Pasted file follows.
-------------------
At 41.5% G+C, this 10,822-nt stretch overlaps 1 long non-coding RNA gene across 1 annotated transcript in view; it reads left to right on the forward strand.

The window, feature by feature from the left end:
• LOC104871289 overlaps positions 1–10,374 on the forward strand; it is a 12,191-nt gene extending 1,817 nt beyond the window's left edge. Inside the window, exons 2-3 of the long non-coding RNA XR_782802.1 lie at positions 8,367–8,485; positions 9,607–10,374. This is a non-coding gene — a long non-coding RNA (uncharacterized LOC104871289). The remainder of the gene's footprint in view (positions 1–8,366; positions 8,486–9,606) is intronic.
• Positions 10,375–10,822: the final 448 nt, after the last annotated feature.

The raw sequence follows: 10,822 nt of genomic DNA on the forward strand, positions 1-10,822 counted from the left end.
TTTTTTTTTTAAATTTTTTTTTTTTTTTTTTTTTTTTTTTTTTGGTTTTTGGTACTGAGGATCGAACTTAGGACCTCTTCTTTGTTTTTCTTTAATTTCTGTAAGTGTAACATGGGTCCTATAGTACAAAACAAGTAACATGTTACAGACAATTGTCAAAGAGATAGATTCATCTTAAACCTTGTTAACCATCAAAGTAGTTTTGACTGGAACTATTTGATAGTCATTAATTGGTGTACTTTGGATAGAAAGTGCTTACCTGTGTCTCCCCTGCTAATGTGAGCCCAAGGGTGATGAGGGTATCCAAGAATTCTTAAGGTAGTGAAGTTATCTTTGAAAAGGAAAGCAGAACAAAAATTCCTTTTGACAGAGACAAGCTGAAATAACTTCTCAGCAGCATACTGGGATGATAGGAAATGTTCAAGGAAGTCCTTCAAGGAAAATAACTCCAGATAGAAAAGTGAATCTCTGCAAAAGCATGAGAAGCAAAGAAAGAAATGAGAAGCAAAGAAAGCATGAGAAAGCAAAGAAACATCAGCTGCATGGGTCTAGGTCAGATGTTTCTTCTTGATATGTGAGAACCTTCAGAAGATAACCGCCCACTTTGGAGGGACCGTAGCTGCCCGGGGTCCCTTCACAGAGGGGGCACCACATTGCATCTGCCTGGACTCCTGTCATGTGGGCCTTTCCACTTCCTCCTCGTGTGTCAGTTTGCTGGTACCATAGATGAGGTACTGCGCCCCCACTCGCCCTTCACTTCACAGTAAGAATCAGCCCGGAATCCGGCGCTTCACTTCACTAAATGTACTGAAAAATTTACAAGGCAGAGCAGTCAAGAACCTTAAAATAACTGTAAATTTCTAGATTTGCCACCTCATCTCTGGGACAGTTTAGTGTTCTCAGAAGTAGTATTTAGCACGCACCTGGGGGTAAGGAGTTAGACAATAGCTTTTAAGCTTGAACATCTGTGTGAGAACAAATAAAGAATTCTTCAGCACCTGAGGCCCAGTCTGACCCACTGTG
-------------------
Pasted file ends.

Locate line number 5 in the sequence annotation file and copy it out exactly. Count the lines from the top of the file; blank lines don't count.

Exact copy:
The raw sequence follows: 10,822 nt of genomic DNA on the forward strand, positions 1-10,822 counted from the left end.